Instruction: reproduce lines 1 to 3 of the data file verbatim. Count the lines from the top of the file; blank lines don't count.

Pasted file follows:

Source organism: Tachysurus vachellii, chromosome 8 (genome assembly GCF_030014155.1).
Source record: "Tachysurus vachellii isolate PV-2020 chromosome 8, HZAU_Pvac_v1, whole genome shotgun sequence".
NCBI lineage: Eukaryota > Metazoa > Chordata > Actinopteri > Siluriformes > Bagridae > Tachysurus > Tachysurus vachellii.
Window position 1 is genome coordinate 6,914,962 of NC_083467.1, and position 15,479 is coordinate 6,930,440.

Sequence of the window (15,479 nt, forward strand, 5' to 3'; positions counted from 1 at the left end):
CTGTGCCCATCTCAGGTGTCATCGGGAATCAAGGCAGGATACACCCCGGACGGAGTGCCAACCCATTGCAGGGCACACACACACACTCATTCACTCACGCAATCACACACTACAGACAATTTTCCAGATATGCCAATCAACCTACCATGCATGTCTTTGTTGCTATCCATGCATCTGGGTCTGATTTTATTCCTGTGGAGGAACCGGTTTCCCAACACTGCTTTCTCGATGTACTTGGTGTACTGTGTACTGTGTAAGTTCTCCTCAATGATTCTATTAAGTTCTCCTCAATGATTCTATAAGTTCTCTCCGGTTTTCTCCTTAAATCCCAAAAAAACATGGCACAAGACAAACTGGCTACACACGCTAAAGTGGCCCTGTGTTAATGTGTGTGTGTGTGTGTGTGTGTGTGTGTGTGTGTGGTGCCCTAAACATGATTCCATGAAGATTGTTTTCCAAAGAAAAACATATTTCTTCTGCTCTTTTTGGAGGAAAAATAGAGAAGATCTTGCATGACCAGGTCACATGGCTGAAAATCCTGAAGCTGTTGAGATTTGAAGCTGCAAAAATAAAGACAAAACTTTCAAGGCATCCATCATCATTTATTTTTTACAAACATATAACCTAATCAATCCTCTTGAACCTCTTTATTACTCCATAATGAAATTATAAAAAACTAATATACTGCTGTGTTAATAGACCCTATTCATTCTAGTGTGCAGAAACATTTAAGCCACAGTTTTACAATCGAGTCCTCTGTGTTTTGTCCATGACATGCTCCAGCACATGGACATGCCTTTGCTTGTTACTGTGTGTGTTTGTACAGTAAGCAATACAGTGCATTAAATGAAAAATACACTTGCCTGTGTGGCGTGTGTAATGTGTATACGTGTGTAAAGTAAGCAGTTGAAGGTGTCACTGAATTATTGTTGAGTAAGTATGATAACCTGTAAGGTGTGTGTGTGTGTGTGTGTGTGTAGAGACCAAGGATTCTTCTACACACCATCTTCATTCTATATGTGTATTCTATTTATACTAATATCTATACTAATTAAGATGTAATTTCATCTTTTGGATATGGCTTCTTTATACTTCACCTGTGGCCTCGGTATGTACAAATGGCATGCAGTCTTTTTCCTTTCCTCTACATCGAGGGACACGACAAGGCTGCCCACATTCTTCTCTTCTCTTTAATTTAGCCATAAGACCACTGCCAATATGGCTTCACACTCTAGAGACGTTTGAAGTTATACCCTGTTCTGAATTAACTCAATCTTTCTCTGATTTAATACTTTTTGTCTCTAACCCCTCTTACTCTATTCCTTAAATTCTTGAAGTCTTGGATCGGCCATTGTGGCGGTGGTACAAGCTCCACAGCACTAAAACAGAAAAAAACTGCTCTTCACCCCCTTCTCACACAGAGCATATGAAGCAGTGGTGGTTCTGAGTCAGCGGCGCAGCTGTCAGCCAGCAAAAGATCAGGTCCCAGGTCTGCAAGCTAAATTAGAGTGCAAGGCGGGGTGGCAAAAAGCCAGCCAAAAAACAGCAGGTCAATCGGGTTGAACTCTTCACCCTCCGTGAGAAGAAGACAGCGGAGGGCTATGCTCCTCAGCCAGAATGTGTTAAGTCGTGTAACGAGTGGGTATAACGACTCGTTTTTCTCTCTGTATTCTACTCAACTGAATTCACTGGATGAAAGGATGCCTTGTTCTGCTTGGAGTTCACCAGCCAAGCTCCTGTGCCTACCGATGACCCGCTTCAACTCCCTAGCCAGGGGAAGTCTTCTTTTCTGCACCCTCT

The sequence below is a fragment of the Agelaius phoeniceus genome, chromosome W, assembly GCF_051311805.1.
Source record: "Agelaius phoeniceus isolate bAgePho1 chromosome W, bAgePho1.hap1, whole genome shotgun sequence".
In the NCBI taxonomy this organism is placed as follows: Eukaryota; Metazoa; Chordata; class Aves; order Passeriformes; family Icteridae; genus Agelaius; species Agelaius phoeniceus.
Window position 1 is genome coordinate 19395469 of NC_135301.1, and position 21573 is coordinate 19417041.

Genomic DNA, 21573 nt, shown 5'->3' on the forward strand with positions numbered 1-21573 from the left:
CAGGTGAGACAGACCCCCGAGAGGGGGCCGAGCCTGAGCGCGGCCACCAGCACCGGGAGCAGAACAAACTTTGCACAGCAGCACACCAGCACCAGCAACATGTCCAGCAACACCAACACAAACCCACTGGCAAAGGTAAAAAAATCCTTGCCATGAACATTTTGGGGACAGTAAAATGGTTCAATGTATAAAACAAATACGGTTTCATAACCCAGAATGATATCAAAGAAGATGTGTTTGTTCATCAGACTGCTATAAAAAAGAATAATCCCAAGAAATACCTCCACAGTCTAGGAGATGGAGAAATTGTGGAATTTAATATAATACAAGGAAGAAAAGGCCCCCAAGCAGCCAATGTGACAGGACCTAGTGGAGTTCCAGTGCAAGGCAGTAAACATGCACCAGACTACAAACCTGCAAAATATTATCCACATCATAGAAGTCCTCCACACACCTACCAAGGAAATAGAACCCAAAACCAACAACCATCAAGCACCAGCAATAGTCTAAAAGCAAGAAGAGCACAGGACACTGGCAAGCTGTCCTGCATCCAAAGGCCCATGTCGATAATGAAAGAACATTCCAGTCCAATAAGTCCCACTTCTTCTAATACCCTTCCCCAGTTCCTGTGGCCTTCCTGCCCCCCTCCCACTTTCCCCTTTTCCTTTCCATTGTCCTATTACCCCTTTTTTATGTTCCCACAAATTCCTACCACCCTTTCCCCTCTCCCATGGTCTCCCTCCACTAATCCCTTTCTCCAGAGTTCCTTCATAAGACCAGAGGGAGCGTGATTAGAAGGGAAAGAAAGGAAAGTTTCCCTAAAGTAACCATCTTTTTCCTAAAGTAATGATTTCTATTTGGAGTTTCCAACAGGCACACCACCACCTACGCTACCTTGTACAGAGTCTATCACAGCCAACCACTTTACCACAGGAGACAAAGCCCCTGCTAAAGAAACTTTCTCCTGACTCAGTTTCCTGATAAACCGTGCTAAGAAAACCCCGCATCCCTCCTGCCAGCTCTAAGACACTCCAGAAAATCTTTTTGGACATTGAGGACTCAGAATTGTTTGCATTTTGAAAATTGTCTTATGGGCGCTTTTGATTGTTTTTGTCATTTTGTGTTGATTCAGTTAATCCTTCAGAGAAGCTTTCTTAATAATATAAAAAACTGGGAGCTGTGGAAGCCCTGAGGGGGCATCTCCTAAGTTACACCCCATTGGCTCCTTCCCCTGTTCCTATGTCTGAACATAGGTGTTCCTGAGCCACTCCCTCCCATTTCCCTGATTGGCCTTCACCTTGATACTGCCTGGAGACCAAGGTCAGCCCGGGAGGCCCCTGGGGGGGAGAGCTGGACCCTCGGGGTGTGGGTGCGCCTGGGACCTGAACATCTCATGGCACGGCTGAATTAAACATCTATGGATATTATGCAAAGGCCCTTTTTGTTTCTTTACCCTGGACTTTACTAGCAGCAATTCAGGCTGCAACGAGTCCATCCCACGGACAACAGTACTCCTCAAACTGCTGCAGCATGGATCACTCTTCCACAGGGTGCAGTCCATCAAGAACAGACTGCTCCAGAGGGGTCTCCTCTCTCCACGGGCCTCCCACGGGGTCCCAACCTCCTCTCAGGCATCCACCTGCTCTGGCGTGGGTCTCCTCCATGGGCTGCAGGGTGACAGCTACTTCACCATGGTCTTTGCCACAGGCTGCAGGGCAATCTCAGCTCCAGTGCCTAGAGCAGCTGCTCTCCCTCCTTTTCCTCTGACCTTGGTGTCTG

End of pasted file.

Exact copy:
Source organism: Tachysurus vachellii, chromosome 8 (genome assembly GCF_030014155.1).
Source record: "Tachysurus vachellii isolate PV-2020 chromosome 8, HZAU_Pvac_v1, whole genome shotgun sequence".
NCBI lineage: Eukaryota > Metazoa > Chordata > Actinopteri > Siluriformes > Bagridae > Tachysurus > Tachysurus vachellii.